Kids can be very persuasive. That must have been the case with 8-year-old Leiby Kletzky, who talked his parents into letting him walk home alone on July 11 from his day camp in Brooklyn. His parents made a deal with him. After they reviewed the route — seven blocks — they agreed that his mother would meet him halfway. The boy never made it.
His body was found on Wednesday, carved into bits — his feet allegedly in the freezer of a stranger named Levi Aron, whom police say Leiby had the great misfortune of asking for directions when he got lost on the way to meet his mom. Aron was arrested and charged with murder on Wednesday.
The case has struck fear and doubt in many parents, and left them to rethink their own rules for letting their children out alone into the world. Leiby usually took the bus home from camp; on Wednesday he had a note from his parents saying he would not be getting on the bus.
“Parents know their children better than anyone else. They have to make certain judgments,” New York City police commissioner Ray Kelly said mercifully at a press conference. “There comes a time when everyone has to go forward on their own, and it’s up to the parents to make those determinations.”
It’s not unusual for young children to navigate Leiby’s Borough Park neighborhood — home to an intimate community of Hasidic Jews — by themselves. But safe has now taken on a new meaning for many New York City parents. “When I heard about the story of the little boy in Brooklyn, I thought about the number of blocks he was walking alone,” Julliete Jones, a divorced mother of a 7-year-old boy and a resident of Manhattan’s Gramercy neighborhood, told the New York Times. “Maybe at 10 or 11 years old, I will let him walk alone. But after this, I’m rethinking that.”
I don’t live in Borough Park, so I can’t know what decision I would have made had my own 8-year-old son asked to walk home alone. But I left my son alone in the house yesterday — with the door wide open, letting in the afternoon sun — while I walked my younger daughters down the block. They had asked to walk alone. When we met some repairmen on the way, I couldn’t help but automatically, nonsensically feel grateful that I’d said no and accompanied the girls. Yet in no way do I think Leiby’s parents made a bad decision.
There is no magical age at which children become ready to tackle a new challenge, and moms and dads who think otherwise are only deluding themselves. As parents, it’s our job to foster independence in our children and to gauge when they’re ready for each incremental step. Some 6-year-olds may be ready to cross the street without an adult; others may be too dreamy to accomplish that task safely for several more years.
“Anybody who dares blame the mom, shame on them,” says Lenore Skenazy, whose son was 9 when she took him to Bloomingdale’s in Manhattan and let him ride the subway home by himself. “There is nothing wrong with letting your children have the freedom we had when we were children.”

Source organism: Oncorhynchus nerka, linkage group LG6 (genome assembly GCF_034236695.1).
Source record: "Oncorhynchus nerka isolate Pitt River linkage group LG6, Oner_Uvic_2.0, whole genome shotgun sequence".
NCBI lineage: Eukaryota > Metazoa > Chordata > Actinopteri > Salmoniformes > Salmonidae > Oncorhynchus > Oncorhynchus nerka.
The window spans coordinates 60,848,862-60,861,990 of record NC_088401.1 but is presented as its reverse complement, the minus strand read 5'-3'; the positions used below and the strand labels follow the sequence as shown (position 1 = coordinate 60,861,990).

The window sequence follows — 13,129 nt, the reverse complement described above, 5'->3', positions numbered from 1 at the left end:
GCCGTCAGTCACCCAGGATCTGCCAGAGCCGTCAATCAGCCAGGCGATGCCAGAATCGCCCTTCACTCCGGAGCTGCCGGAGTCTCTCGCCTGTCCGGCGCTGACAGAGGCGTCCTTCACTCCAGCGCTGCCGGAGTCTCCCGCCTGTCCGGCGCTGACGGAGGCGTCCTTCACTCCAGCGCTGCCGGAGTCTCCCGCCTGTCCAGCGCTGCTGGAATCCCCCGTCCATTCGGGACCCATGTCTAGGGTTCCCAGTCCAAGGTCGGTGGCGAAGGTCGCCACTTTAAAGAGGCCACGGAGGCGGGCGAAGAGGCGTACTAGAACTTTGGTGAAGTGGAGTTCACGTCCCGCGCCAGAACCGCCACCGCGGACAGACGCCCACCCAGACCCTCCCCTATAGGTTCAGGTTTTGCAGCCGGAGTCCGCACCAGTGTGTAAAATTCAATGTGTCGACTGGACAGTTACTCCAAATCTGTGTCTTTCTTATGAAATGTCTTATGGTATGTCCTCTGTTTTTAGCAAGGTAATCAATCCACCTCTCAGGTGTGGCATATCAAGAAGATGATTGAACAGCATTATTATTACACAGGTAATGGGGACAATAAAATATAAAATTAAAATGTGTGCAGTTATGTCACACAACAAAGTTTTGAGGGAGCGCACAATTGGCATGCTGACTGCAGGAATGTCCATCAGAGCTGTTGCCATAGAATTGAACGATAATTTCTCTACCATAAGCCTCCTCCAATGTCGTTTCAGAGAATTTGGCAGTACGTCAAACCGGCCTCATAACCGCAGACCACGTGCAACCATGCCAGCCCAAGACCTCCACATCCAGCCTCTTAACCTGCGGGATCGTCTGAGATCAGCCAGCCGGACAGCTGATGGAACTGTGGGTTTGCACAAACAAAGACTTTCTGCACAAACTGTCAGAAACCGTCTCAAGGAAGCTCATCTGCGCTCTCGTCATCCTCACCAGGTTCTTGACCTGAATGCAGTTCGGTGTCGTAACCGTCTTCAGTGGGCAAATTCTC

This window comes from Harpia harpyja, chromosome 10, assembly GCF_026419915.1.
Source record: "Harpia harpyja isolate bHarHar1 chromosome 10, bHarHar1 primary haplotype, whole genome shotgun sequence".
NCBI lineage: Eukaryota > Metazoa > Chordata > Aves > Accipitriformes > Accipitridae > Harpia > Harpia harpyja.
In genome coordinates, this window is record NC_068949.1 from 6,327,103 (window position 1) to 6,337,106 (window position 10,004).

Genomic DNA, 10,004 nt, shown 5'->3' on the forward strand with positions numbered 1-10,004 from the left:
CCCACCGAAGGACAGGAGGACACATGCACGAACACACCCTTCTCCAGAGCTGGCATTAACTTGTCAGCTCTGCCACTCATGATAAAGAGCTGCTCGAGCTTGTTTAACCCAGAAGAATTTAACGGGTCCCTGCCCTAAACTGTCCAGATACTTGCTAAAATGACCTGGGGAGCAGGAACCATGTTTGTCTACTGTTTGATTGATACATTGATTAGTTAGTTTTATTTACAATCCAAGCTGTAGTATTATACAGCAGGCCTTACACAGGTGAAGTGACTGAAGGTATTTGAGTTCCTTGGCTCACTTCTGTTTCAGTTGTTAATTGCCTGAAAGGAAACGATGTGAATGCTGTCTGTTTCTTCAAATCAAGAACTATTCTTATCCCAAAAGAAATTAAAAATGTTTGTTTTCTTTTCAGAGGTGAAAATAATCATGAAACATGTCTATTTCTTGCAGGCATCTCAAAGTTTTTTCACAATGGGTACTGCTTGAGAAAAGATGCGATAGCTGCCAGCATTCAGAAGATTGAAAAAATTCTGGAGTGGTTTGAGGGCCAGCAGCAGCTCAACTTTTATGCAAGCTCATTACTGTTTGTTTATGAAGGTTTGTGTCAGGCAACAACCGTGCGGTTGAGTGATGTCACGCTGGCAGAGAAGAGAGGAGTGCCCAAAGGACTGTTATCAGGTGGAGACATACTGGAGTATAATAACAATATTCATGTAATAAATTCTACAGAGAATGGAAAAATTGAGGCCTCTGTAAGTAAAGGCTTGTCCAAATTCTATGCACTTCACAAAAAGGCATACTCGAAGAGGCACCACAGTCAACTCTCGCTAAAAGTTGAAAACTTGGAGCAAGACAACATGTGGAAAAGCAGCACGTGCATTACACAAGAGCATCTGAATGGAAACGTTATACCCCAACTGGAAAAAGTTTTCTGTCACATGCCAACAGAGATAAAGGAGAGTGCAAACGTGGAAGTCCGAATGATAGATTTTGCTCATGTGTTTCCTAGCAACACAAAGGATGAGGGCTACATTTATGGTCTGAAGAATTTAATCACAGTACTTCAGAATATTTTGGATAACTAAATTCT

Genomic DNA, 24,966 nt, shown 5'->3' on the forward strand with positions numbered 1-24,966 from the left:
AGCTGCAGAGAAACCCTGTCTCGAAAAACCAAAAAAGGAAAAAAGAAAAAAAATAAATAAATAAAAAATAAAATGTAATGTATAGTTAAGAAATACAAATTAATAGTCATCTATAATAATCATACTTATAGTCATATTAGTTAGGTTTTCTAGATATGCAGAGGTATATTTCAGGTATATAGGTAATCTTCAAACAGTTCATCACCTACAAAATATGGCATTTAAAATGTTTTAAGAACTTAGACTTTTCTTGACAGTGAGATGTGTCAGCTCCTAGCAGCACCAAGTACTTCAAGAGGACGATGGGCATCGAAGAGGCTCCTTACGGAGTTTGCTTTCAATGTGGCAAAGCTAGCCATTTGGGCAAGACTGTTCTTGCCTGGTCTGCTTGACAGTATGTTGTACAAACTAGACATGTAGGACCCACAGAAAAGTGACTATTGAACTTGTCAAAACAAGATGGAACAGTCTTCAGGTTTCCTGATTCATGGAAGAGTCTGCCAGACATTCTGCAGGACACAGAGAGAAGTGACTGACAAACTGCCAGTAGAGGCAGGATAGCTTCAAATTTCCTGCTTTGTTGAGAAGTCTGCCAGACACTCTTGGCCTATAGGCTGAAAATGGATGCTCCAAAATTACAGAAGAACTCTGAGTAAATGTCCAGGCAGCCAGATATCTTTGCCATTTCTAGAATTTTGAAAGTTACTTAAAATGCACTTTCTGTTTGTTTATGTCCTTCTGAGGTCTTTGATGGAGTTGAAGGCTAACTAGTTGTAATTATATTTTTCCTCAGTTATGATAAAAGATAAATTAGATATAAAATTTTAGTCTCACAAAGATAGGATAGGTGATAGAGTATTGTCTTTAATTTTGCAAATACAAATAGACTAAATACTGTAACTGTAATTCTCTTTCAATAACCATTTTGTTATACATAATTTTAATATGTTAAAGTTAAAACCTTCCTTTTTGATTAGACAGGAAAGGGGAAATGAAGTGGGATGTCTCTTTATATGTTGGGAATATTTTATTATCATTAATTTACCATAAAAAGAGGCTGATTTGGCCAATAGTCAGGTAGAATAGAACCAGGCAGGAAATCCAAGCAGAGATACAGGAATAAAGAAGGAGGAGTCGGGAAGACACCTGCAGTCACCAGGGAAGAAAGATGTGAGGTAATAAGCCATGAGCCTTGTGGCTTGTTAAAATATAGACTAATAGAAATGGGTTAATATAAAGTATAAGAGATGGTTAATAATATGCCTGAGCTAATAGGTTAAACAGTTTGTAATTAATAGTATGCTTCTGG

Skenazy’s son had been imploring her to navigate his own way home for a while, and two years ago, Skenazy figured he was ready. He returned, suffused with confidence, and Skenazy wound up launching a blog, Free-Range Kids (she’s also written a book by the same name), to explain a philosophy she had not yet even codified for herself: “I believe in precautions, but I don’t think that kids need a security detail every time they leave the home.”
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On Wednesday, she wrote critically of the people who fault Leiby’s parents:
People will blame the parents for letting their son walk even a few blocks on his own. I’ve already read some of those comments. They are like knives. Is it better to have a city — a country, a world — where no child is ever outside again without an adult? Where parents who let their kids walk to the bus stop are treated like pariahs? Where the parks are empty, the playgrounds are empty, bikes sit in the garage and children hunker inside with their terrified moms and dads?
The murder rate is lower in New York City than it has been in 50 years, Skenazy points out; Leiby’s death is but a horrific anomaly. For many New Yorkers, it brought to mind another local disappearance, one that occurred more than 30 years ago, when 6-year-old Etan Patz vanished after begging to be allowed to walk to his school bus stop alone, two blocks away from his SoHo home.
These tragedies grab headlines, but they’re hardly typical, notes Tablet Magazine, which refracted Leiby’s murder through a Jewish lens on parenting:
This act of violence was utterly unforeseeable — the random result of a set of cascading tragic coincidences. If the picture being drawn by investigators is true, Leiby Kletzky’s parents, however ravaged by guilt they undoubtedly are at this moment, did nothing wrong, and anyone who claims otherwise is a sinner of the first order. These two adults were engaged in that delicate dynamic that turns parenting into an art: The alternating two-step of protecting a child while slowly, thoughtfully allowing him progressively wider experiences of independence.
“This is beyond the exception,” agrees Skenazy, who draws a comparison between the number of kids kidnapped and killed by strangers annually — statistics put that number at about 50 — and the number of children under 14 killed in car accidents each year, which is more than 1,300.
On her blog, Skenazy speaks out as the antithesis of the helicopter parent, believing that children need to learn how to fend for themselves. “The idea that the only good parent is a parent who has her eyes literally upon her children 24/7 is a modern, post-1980s notion,” she says. “Once in a while, some gut-wrenching, stick-a-knife-through-my-heart story happens, and it’s everyone’s deepest, darkest fear. It is hard to send our kids out after a story like this, but we have to.”